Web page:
Country Report - Ghana

Status of Solar Heating/Cooling and Solar Buildings - 2016

Status of the Market for Solar Thermal Systems

Market Size and Trends

As at the end of July, 2015, the total installed capacity of solar water heating systems is estimated to be 1018.48kWth (1454.97 m2). During the market survey, the capacity captured was 725.9 kWth.

Typical Applications and Products

Table 14 shows the various categories that make up the capacity captured. The difference between the estimated and captured capacities (292.58 kWth) was based on the information from the installers that were not captured during the survey.

Main Market Drivers

To reduce the costs of the energy and to get a reliable power source in the country.

Industry

No data available.

Employment

No data available.

Costs

The cost of solar water heating systems and components in Ghana varies depending on the country of origin and the company that manufactured it. The price also depends on the type of system that has been installed i.e. direct or indirect and thermo siphon or pumped systems. Some cost information and analysis has been given below.

A Typical Single Family house

Assuming a medium hot water demand of 50l per day, a single-family size of 4 people will demand 200l of hot water daily. The average price for a 200l cost for such system is shown in Table 18.

The cost of a typical large scale commercial installation of a pumped system of a flat plate collector area of 132 m2 and storage tank volume of 9000 litre is estimated at €66,370.00

Other Key Topics

None.

Status of the Market for Solar Buildings

Scope

No data available.

Market Size and Trends

No data available.

Main Market Drivers

No data available.

Employment

No data available.

Costs

No data available.

Other Key Topics

No data available.

R&D Activities

R&D Programmes

No data available.

R&D Infrastructure

R&D Institutions
Institution Type of Institution Relevant Research Areas IEA SHC Involvement Website
Center for Renewable and Energy (CREK) ECREEE www.crek.kpoly.edu.gh
Institute of Tropical Agriculture (KITA) ECREEE www.kitaghana.org
The Energy Center, College of Engineering, KNUST - Kumasi ECREEE www.energycenter.knust.edu.gh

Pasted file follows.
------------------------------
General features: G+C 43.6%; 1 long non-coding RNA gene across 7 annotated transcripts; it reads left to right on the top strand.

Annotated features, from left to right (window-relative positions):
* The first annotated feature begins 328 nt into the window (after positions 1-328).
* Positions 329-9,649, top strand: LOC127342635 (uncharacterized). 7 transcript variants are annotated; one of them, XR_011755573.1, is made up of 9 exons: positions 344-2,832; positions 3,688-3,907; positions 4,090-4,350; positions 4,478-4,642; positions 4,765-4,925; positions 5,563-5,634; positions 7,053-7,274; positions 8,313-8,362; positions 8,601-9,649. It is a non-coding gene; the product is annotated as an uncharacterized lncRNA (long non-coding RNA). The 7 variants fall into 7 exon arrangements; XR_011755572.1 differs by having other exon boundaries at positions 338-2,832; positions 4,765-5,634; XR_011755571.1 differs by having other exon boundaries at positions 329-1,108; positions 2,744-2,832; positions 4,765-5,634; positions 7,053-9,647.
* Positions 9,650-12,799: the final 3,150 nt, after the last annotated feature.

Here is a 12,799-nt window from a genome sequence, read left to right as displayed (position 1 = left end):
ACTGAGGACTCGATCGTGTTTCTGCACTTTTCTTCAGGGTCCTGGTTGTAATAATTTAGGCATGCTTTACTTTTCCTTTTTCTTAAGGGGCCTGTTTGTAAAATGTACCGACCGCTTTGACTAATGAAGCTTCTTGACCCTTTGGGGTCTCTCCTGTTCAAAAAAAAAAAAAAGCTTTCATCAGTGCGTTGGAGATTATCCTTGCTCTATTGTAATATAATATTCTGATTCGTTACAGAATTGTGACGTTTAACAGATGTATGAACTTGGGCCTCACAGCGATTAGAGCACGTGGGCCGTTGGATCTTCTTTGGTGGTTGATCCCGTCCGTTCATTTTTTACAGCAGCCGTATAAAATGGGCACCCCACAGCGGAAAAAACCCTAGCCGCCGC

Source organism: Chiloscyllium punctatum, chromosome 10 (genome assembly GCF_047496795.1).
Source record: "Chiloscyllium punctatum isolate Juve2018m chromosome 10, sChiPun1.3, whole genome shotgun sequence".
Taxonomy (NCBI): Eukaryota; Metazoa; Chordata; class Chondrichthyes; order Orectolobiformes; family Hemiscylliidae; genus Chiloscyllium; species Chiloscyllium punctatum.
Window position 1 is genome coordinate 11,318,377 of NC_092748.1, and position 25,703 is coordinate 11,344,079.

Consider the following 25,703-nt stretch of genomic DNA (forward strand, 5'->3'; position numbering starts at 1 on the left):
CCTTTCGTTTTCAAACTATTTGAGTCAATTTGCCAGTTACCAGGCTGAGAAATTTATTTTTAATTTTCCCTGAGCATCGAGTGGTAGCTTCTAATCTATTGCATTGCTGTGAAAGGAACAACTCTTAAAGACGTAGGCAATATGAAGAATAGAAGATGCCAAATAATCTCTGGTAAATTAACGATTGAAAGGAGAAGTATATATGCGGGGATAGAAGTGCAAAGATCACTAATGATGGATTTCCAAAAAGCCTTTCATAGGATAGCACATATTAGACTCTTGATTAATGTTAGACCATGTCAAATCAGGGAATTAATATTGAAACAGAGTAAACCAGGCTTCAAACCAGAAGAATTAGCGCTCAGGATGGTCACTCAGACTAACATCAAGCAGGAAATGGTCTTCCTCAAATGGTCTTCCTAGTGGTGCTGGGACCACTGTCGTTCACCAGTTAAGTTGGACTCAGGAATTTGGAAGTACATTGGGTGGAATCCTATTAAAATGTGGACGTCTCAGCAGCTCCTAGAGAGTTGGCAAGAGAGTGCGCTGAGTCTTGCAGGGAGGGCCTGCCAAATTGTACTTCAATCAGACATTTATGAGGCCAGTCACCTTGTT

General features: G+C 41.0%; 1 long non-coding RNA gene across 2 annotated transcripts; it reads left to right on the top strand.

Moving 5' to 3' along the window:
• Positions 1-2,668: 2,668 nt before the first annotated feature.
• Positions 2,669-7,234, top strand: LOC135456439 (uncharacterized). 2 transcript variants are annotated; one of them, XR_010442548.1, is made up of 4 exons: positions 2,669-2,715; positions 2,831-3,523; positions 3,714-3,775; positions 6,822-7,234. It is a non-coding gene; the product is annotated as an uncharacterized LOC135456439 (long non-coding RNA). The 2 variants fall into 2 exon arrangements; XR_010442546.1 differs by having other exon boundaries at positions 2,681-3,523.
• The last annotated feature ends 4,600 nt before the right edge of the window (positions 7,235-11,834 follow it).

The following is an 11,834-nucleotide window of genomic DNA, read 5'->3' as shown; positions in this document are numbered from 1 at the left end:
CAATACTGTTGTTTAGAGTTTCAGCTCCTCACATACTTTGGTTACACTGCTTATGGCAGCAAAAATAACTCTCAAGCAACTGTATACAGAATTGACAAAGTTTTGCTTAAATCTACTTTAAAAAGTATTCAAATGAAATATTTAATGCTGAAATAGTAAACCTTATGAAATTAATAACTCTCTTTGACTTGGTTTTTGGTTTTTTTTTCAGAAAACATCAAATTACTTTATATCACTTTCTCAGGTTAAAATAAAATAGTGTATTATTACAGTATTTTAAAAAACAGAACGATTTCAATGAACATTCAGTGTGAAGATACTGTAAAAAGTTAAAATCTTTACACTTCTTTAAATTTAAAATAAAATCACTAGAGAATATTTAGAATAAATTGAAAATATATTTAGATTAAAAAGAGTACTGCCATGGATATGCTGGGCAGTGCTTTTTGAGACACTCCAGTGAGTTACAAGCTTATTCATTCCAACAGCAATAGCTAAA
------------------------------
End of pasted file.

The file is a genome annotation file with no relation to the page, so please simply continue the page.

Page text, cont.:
Kumasi Insitute of Technology, Energy and Environment (KITE) ECREEE www.kiteonline.net
University of Cape Coast ECREE ucc.edu.gh
University of Ghana ECREEE www.ug.edu.gh/agric-eng
University of Development Studies ECREEE www.eds.edu.gh
College of Agriculture Education, University of Education ECREEE www.uew.edu.gh/campuses/college-agriculture-education
Energy Systems Engineering Department ECREEE www.koforiduapoly.com.edu.gh
Crop Research Insitute (CRI) - Council for Scientific and Industrial Research (CSIR ECREEE www.cropsresearch.org
University of Energy and Natural Resources, Sunyani ECREEE uenr.edu.gh/soe/department-of-energy-and-environmental-engin

Actual Innovations

No data available.

Support Framework

Background

To support and promote Renewable Energy (RE) security in the country, the Government of Ghana (GoG) through an Act of Parliament enacted the RE Act, 2011 (Act 832). The object of the Act is to provide for the development, management, utilisation, sustainability and adequate supply of renewable energy for the generation of heat and power and for other related matters in an efficient and environmentally friendly manner. The Ministry of Energy is mandated to provide policy direction for the achievement of the objectives of the Act. To execute the work packages necessary in fulfilment of the objectives of the Act, the roles of some key related agencies are discussed.

Government Agencies Responsible for Solar Thermal, for Solar Building Activities

  • Energy Commission: Technical regulation and licensing for RE electricity generation, transmission and distribution;
  • Public Utilities and Regulation Commission (PURC): Economic regulation and setting tariffs for electricity including the RE Feed-in-Tariff.
  • Environmental Protection Agency (EPA): Environmental regulation and permitting.
  • Ghana Investment Promotion Centre (GIPC): Assist and facilitate incentives for private sector investments.
  • Besides the RE Act 2011, the following Acts have also been enacted to promote the sustainable development of RE:
  • Energy Commission Act 1997, (Act 541) to promote the development and efficient use of RE
  • Public procurement Act 2003, (Act 663) an economic instrument to promote direct investment in the RE
  • Ghana Investment Promotion Council Act 2013 (Act 865); provides tax incentives for investments located outside industrialized centres.
  • Value Added Tax 2013, (Act 870); this provides exemption for RE energy equipment imported in parts into the country.

Most Important Public Support Measure(s) for Solar Thermal and for Solar Buildings

  • Feed-in-tariff scheme under which electricity generated from RE sources would be offered a guaranteed price.
  • Purchase obligation under which power distribution utilities and bulk electricity consumers will be obliged to purchase a certain percentage of their energy required from electricity generated from RE sources.
  • Net Metering (distributed generation) under which RE generated on site may be delivered to the local utility to offset the cost of electricity provided by the utility.
  • Off-grid Electrification aims at promoting mini-grid and stand-alone RE systems for remote off-grid systems.

Information Resources

National Solar Associations (industry and non-industry)

No data available.

National Associations on Green/Solar/Sustainable Buildings

No data available.

Most Important Media for Solar Thermal and Solar Buildings

No data available.